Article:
Notice how our beloved apps are impacting our hearts and minds.
“What a perfect ending to a frantic week,” I said to God in my prayers one December night.
And it had been a good night. As soon as my son’s Friday evening basketball game ended, my four kids and I loaded into my SUV. We stopped for take-out and arrived home for pajamas and our first Christmas movie of the season. It was a night of nothing that we all needed after a jam-packed week of late-night, after-school activities. It was bliss for each of us.
Have you ever had those nights? Where you choose to stay home, and it feels wonderful?
But the next morning I made the grave mistake of opening social media. Front and center on the feed were pictures of loved ones enjoying our small-town Christmas parade that had taken place the previous night. While our family was enjoying our night at home, our friends were taking selfies with parade floats.
I found my perspective shifting. Perhaps our night hadn’t been so perfect. My thoughts started rolling down the runway of self-doubt: maybe I should have stopped by the parade. Am I a bad mom for choosing a family night on the couch over a night of community? Was our night really that great? Had I deprived my children of a seasonal benchmark? Had I ruined our kick-off to the Christmas season?
It all sounds silly and overly dramatic. Yet, my internal dialogue was exploding with these questions. Seconds before I’d been smiling at the memory of a restful night at home, but now- looking into the virtual lives of others – contentment was being overpowered by discontent and self-doubt. All before my first cup of coffee!
Social media can do that to us, can’t it? Not only do we deal with “FOMO” (fear of missing out), jealousy, and a host of other issues, viewing social media can give us a case of the “KIMO”. This regret of “knowing I missed out” causes even the most emotionally mature of us to sigh in disappointment that we can’t be in two places at once and can cause us to always second-guess our past choices.
“KIMO” can be exhausting. It can rob us of enjoying our own great moments.
This was an eye-opening experience on how social media affects my mood. You see, this was the first time I had checked my social media in several days. I’d been trying to take a hiatus from the platforms to make better use of my time and to see if social media really was impacting my mental health.
The verdict was clear: social media does affect my mental health. Social media is, by design, addictive and can lead to anxiety and depression. My own quick self-study showed me that it can cause me to doubt my own decisions and doubt my own contentment.
Discontent is not part of the life God desires for us to have as His followers. Our life will be most abundant when we follow His precepts. This includes taking steps to guard our hearts against anything that causes discontent to take up residence in our minds.
How can we guard our hearts against discontent in a digital world? Here are a few suggestions:
- Consult God with choices and then TRUST the answer. Let’s not waver in trusting Him- it will lead to unnecessary inner turmoil.
- Be present. Honor time together by being in the present instead of mindlessly “seeing what others are up to” by scrolling social media.
Psalm 118:24 reads, “This is the day the Lord has made; let us rejoice and be glad in it.”
Perhaps take it further and remind yourself “this is the moment God has made; let me rejoice and be glad in it.”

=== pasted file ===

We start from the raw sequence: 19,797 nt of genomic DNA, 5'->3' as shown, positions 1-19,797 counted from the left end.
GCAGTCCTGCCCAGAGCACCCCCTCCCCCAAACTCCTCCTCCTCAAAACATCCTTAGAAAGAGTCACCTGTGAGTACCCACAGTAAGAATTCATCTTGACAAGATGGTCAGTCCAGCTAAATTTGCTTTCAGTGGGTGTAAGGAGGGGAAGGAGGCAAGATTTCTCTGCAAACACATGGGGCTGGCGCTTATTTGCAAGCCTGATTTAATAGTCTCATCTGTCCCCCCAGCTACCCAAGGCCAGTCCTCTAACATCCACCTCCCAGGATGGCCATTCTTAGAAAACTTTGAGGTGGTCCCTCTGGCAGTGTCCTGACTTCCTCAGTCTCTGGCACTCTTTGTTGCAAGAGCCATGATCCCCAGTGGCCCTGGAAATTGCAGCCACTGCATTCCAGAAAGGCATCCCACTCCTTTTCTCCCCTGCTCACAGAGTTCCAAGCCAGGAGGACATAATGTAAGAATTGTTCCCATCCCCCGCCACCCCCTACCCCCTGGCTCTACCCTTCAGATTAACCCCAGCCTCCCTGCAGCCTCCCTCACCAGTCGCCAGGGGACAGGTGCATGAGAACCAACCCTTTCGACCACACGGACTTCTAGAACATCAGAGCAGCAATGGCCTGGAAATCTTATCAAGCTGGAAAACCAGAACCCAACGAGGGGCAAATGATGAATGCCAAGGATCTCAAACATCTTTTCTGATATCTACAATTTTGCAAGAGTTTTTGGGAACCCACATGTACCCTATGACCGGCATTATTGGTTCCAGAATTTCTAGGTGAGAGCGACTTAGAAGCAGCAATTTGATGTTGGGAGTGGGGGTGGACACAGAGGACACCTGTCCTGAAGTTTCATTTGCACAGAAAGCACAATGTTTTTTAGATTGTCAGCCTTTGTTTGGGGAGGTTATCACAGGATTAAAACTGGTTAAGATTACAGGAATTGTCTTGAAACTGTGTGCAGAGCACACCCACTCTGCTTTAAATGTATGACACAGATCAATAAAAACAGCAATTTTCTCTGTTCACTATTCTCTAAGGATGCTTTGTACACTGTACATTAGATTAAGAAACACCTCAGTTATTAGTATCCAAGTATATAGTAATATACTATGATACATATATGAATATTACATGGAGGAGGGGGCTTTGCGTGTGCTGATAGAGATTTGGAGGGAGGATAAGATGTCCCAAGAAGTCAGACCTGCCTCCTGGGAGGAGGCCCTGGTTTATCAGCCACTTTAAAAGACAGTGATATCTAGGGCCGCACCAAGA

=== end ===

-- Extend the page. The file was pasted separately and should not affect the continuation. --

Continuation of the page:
- Monitor your before and after emotions when engaging with social media. If you find yourself leaning more towards “sad/anxious” than “happy/content” after scrolling, recognize that this is a sign you need to lessen your access to the apps.
- Take a hiatus. Set time limits. Find other ways to connect. Ask yourself if you have an addiction. Addiction to social media is more common than one might think. I do mostly enjoy social media, but I take a lot of efforts to guard my life so that it doesn’t take more space in my life than it should.
- Remind yourself that it is impossible to be two places at once. You oversee making the best decision for yourself and for those under your charge. Enjoy the decision you made!
- Read your Bible, praise Him for the present, and pray about any unsavory emotions that erupt after using the platforms. Connecting with our Lord will focus our minds on the sovereign instead of dwelling in negative post-scroll emotions that sometimes erupt.
- Imagine what it would be like to go into a room and have one-hundred people tell you highs, lows, prayer requests, gender announcement, rants, opinions, dinner plans, plus you get sales ads for boots, vacations, and whatever else your computer thinks you need. All in less than two-minutes!
This nightmare of a room is the equivalent of the over-communication and over-stimulation we get with scrolling social media. No wonder our brains get overwhelmed with overload! Sometimes we must turn off this information source to give our minds a bit of a break.
As we go forth this new year, I invite us all to take notice of the small things that can lead up to big effects in our emotional well-being. Don’t waste this new year with FOMO or KIMO; instead, rest in the present. It’s far better! (And sometimes includes pajamas, a couch, yummy treats, and a family movie after a long week.)
“Now there is great gain in godliness with contentment.” 1 Timothy 6:6
Sarah Philpott, Ph.D, is the author of the award-winning book: Loved Baby: 31 Devotions Helping You Grieve and Cherish Your Child After Pregnancy Loss and The Growing Season: A Year of Down-on-the-Farm Devotions. Sarah lives in Tennessee on a cattle farm where she raises her four mischievous children and is farm wife to her high-school sweetheart. She doesn’t share desserts.